From the post:
Last week, the Neo4J plugin for Gephi was released. Gephi is an open-source visualization and manipulation tool that allows users to interactively browse and explore graphs. The graphs themselves can be loaded through a variety of file formats. Thanks to Martin Škurla, it is now possible to load and lazily explore graphs that are stored in a Neo4J data store.
In one of my previous articles, I explained how Neo4J and the Tinkerpop framework can be used to load and query RDF triples. The newly released Neo4J plugin now allows to visually browse these RDF triples and perform some more fancy operations such as finding patterns and executing social network analysis algorithms from within Gephi itself. Tinkerpop’s Sail Ouplementation also supports the notion of RDF Schema inferencing. Inferencing is the process where new (RDF) data is automatically deducted from existing (RDF) data through reasoning. Unfortunately, the Sail reasoner cannot easily be integrated within Gephi, as the Gephi plugin grabs a lock on the Neo4J store and no RDF data can be added, except through the plugin itself.
Being able to visualize the RDF Schema reasoning process and graphically indicate which RDF triples were added manually and which RDF data was automatically inferred would be a nice to have. To implement this feature, we should be able to push graph changes from Tinkerpop and Neo4J to Gephi. Luckily, the Gephi graph streaming plugin allows us to do just that. In the rest of this article, I will detail how to setup the required Gephi environment and how we can stream (inferred) RDF data from Neo4J to Gephi.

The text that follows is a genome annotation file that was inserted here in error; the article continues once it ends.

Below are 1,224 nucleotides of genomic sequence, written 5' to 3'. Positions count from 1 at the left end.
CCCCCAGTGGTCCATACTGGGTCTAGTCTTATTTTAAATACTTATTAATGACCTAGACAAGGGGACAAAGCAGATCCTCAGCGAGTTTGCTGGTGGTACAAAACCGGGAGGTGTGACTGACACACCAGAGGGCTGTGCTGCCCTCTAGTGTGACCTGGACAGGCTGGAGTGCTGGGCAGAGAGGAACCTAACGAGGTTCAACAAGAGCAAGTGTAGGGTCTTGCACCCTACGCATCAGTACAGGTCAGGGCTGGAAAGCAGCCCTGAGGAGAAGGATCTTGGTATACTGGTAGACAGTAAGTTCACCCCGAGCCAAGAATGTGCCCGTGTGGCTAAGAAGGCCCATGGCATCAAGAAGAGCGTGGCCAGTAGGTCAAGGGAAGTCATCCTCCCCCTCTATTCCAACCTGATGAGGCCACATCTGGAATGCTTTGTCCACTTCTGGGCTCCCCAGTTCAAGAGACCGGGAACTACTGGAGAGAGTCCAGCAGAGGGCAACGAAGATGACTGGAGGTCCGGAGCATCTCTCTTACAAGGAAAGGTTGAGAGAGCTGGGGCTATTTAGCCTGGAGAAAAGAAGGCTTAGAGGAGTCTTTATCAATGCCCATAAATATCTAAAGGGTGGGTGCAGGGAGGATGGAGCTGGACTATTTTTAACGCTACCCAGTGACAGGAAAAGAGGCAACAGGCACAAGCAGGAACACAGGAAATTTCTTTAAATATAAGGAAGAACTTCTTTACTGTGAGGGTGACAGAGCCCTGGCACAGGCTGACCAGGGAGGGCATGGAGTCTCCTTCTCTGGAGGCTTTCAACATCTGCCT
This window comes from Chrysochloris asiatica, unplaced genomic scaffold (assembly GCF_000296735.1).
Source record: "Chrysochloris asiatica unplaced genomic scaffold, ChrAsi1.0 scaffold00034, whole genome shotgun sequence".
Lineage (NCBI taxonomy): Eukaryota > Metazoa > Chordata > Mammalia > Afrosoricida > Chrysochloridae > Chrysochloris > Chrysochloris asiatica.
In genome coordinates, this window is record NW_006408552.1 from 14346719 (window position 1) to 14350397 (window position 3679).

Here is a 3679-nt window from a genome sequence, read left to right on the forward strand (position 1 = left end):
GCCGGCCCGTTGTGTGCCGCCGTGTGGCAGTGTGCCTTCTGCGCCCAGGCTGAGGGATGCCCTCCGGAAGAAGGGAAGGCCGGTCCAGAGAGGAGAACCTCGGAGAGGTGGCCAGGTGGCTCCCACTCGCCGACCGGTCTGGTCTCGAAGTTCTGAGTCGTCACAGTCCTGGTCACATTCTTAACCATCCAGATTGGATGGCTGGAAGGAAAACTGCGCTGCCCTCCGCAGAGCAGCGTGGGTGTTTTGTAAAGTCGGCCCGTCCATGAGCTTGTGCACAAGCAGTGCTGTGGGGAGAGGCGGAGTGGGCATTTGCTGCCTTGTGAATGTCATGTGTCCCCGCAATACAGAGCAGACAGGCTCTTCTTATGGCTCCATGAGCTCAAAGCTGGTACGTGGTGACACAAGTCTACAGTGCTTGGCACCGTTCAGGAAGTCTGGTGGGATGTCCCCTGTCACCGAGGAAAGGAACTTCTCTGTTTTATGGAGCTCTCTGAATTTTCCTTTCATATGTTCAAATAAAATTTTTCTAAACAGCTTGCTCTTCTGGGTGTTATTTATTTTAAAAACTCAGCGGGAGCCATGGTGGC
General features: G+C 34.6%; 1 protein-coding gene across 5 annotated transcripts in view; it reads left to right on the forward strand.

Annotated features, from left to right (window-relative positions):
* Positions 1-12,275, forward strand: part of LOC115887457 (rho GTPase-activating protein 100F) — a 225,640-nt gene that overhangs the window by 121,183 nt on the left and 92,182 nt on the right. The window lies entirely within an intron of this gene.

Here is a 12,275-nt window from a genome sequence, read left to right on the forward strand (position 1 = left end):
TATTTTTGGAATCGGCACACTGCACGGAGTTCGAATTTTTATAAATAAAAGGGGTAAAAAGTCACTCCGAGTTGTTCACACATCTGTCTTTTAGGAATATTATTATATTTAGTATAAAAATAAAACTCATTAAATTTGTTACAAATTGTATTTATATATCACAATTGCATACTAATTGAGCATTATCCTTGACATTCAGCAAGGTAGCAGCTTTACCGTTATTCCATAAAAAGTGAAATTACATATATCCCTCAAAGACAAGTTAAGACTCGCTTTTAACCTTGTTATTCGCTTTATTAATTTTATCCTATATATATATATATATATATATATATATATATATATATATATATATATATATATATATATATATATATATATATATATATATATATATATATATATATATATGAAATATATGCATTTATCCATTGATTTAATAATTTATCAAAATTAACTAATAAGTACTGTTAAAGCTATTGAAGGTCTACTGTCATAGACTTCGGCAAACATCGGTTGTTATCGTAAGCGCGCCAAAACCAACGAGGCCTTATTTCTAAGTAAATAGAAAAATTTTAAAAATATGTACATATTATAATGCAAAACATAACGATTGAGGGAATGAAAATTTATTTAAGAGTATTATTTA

Visual is good!
Visual display and exploration of graphs is better!
Visual display and exploration of Neo4j data stores from within Gephi is the best!
With just a few lines of code we are able to stream (inferred) RDF triples to Gephi and make use of its powerful visualization and analysis tools to explore and inspect our datasets. As always, the complete source code can be found on the Datablend public GitHub repository. Make sure to surf the internet to find some other nice Gephi streaming examples, the coolest one probably being the visualization of the Egyptian revolution on Twitter.
Other suggestions for Gephi streaming examples?